As the number of coronavirus cases in South Korea climb, the number of canceled flights from that country to Guam continues to grow as well.
And airport officials are now planning budget cuts to cope with the lost income.
The number of coronavirus cases in South Korea has now surged past 1,000 with at least 12 dead.
As a result, the number of canceled flights from that country to Guam has now climbed to 107. All 107 cancellations are from five Korean Airlines — Air Busan, T-Way, Jeju, Korean Airlines and Jin Airlines.
Guam International Airport Authority Executive Director Tom Ada said the cancellation of 107 flights translates to about 11,000 seats that were no longer available.
“In terms of revenue to the airport that’s probably around a $300,000 impact,” Ada said.
For every flight that is canceled, the airport loses a $5,000 landing fee and another $12 is lost on each passenger who doesn’t step off that plane.
Ada says that means the airport will have to tighten its belt.
“We’ve set the threshold of implementing a 15 percent budget cutback. And so basically, we’re definitely going to have to defer some capital improvement projects. We’re definitely going to have to get a tighter hold on overtime. Layoffs? No. No layoffs,” Ada said.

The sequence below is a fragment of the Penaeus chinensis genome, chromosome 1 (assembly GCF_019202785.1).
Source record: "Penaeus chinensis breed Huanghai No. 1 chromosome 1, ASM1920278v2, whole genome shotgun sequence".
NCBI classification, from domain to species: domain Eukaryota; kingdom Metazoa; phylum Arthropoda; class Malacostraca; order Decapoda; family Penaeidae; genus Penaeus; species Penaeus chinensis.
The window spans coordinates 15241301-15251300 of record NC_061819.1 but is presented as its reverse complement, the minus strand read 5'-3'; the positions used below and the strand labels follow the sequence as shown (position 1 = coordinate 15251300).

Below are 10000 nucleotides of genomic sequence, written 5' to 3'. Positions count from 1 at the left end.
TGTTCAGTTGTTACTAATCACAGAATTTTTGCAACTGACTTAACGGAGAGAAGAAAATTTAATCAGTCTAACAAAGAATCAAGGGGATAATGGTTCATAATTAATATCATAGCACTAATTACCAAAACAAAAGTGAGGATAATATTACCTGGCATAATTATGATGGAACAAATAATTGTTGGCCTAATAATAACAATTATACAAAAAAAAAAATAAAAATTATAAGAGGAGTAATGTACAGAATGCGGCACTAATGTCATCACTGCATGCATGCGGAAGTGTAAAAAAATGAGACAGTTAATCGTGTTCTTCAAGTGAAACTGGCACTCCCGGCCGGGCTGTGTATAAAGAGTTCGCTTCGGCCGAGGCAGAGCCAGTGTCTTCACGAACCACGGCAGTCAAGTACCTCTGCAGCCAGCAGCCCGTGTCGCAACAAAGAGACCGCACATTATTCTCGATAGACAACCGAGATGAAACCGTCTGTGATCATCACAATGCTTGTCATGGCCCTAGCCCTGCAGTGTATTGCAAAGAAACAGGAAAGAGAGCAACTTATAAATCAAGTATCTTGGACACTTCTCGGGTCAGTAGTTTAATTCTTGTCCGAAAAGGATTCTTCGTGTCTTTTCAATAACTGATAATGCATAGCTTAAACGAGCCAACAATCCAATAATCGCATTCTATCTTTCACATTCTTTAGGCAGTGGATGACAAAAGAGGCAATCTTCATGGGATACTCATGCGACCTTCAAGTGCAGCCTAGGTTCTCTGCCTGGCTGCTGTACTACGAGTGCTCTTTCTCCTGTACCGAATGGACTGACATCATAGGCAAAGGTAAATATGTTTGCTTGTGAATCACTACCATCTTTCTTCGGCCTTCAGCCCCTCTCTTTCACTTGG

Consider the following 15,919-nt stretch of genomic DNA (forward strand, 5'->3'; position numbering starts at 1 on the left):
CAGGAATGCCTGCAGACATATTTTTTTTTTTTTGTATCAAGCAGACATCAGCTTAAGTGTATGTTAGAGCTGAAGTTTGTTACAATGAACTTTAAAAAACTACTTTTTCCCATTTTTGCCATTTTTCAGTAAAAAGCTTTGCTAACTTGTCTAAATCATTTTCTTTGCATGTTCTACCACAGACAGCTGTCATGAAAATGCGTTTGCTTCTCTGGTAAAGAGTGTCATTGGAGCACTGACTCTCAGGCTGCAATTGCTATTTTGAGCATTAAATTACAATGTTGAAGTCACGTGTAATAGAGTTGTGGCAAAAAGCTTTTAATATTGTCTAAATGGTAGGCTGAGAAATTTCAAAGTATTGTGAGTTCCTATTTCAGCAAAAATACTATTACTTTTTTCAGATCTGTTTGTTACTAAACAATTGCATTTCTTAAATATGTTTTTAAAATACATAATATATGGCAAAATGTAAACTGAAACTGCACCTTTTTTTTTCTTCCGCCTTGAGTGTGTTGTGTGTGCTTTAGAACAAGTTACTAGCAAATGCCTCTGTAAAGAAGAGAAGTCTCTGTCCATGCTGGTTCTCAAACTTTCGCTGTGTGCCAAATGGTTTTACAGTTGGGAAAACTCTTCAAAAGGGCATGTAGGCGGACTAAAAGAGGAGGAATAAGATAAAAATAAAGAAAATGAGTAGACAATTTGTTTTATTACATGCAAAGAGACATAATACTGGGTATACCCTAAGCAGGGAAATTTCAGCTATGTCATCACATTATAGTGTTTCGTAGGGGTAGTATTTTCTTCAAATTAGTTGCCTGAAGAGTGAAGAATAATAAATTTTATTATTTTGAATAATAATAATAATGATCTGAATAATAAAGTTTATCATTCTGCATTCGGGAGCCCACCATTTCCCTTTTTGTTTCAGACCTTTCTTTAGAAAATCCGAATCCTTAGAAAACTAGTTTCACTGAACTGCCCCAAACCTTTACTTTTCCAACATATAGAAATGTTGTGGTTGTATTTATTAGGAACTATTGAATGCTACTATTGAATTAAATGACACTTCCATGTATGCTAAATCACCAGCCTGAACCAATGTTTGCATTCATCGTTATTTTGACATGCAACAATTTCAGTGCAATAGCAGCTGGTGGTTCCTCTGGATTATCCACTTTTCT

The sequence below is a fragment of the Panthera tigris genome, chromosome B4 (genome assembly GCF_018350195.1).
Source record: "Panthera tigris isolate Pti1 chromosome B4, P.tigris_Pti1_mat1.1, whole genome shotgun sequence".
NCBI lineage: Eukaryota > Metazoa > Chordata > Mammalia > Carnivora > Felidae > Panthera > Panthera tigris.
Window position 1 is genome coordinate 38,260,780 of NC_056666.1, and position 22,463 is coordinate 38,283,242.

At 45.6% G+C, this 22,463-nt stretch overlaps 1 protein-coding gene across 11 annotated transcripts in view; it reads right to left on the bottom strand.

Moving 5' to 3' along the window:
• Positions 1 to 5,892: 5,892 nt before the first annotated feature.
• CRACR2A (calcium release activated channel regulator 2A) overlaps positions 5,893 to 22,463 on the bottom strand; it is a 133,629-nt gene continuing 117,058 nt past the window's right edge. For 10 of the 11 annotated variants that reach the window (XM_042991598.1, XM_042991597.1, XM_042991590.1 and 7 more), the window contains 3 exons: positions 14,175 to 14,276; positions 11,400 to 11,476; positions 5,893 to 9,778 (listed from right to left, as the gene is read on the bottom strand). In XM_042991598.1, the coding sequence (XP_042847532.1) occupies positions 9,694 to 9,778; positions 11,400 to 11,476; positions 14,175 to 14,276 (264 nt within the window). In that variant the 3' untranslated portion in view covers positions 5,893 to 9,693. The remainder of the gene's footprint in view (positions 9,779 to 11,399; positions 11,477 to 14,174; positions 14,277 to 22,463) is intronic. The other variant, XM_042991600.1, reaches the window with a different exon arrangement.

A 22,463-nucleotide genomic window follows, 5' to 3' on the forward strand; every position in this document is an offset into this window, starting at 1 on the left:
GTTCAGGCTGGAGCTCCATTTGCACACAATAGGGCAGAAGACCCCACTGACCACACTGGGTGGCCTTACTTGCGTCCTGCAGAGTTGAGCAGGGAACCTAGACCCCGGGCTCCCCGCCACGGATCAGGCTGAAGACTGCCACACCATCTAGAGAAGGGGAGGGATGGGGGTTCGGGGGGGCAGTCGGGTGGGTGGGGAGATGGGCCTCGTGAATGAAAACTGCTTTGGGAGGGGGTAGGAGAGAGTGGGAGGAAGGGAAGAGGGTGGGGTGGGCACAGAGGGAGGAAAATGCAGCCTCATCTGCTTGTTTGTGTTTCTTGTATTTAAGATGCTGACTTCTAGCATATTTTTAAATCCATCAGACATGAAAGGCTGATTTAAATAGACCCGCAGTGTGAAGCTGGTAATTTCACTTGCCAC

There are no confirmed or suspected cases of coronavirus on Guam as of now.
Ada said that the Korean Airline flight attendant who tested positive for the disease was on the Tel Aviv to Los Angles route and did not come to Guam.
Health officials on island continue to stress that there are no confirmed or suspected cases of coronavirus on Guam as of now. However, Ada thinks it’s inevitable.
“It’s not a question of if, but a question of when. And I think what’s important is that we’ve got to prepare for when it does get detected here,” Ada said.
The airport has created an isolation area that can handle up to a planeload of passengers but it’s not a quarantine area, said Ada.
Public health will examine any potential cases in the airport ‘s isolation area and then decide whether they should be quarantined at a location that public health identifies.